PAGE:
What is valued in that person’s education setting? Right. So I come from a background of, in Grad school, we’re taught from the get-go and our language teaching program that all lessons should have a balance of reading, writing, speaking and listening. Those are the four domains of language learning. No matter if it’s your native language or a foreign language, those are the four domains and you have to have that integrative approach or your, um, things are not going to tie together and you’re not going to learn as quickly or effectively. So I would imagine in a context like that, it must, I’m assuming you’re, that student probably grew up low. Their version of language learning was very old school with a grammar worksheet.
And so I mean, grammar worksheets and how grammar, learning, grammar out of context. So remember we talked about grammar in context, vocabulary in context, learning grammar by worksheets alone. It’s not very effective, is it?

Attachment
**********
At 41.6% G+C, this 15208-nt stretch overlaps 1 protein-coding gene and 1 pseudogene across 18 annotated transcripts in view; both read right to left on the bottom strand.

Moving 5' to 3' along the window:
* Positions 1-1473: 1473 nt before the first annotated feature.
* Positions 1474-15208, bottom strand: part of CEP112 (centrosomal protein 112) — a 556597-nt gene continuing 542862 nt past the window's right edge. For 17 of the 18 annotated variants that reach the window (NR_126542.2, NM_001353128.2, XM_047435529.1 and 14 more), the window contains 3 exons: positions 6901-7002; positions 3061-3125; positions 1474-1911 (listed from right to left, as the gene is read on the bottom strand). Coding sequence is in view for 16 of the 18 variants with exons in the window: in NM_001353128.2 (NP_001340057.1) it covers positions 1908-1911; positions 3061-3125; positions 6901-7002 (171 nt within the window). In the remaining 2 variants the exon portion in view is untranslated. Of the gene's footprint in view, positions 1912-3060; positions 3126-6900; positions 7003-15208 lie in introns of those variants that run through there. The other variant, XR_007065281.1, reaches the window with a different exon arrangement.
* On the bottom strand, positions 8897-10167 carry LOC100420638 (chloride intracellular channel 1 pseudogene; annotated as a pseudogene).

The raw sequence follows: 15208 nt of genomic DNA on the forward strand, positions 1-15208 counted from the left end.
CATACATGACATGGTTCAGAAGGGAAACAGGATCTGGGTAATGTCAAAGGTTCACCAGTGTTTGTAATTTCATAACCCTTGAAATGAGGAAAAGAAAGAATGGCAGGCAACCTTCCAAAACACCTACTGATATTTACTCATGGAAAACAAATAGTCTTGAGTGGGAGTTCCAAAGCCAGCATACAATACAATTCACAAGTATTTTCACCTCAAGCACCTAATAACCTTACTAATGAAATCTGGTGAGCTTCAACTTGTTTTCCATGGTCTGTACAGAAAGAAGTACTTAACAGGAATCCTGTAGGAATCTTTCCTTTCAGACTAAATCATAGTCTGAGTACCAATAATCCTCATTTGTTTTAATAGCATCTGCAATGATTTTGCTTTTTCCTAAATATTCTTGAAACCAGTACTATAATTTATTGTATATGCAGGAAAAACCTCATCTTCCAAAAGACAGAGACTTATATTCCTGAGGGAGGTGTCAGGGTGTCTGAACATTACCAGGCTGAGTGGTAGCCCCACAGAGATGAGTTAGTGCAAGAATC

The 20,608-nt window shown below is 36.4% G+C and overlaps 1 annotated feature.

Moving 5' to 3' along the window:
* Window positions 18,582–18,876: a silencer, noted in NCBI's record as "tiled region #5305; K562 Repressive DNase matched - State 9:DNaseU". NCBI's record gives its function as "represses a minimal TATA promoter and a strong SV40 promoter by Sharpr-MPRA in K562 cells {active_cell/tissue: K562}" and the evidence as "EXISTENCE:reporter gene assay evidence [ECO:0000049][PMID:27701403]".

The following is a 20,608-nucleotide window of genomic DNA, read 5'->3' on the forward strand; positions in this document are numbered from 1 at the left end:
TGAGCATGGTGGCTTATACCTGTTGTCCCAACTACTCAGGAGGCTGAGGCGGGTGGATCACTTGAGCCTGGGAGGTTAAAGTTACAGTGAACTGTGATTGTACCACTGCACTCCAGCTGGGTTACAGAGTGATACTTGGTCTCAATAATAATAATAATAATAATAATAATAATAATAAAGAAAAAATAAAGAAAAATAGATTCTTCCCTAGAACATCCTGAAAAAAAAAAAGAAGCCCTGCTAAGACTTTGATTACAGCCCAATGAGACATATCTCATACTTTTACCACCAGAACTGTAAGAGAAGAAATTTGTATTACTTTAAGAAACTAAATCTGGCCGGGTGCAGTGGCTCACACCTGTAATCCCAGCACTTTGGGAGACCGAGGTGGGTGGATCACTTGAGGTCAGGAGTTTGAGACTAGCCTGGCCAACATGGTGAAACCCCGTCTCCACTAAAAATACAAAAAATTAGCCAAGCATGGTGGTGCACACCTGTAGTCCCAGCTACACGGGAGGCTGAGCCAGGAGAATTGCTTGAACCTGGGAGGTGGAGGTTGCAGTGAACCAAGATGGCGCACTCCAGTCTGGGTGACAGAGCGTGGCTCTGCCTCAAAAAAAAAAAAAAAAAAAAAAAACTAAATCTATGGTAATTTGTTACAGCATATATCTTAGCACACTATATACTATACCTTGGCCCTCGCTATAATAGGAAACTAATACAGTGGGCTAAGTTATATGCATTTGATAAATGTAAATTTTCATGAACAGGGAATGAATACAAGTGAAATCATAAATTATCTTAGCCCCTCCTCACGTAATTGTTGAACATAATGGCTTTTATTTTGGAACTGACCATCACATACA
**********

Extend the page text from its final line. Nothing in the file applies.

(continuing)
Ah, it is not. I always thought that the easiest way to teach grammar was through someone’s writing. Have them start with jotting down what they do know and then we can teach through their own words because of their own message. We are egocentric people, right? We learned from our own situations. When I, I remember as a kid having those grammar worksheets where each sentence is about a new person and I have a totally isolated topic. It’s not interesting, but we learn more from ourselves. Right? So I always start with a piece of writing if possible. Right? But as we said, language learning is an integrative approach. And I would assume that most students have this goal of learning English so that they can communicate because their sole English language learning isn’t always going to be writing papers and taking tests. Most people when they learn a language that ultimate goal is, oh, I want to be able to communicate with native speakers. I want to be able to travel and use all these language skills I worked so hard to acquire. And Gosh, when you’re doing conversation in class, that’s so important for the students because they can notice whatever that grammar topic is that they have learned. It’s so much more powerful when they have that reinforced and a natural conversation out in public.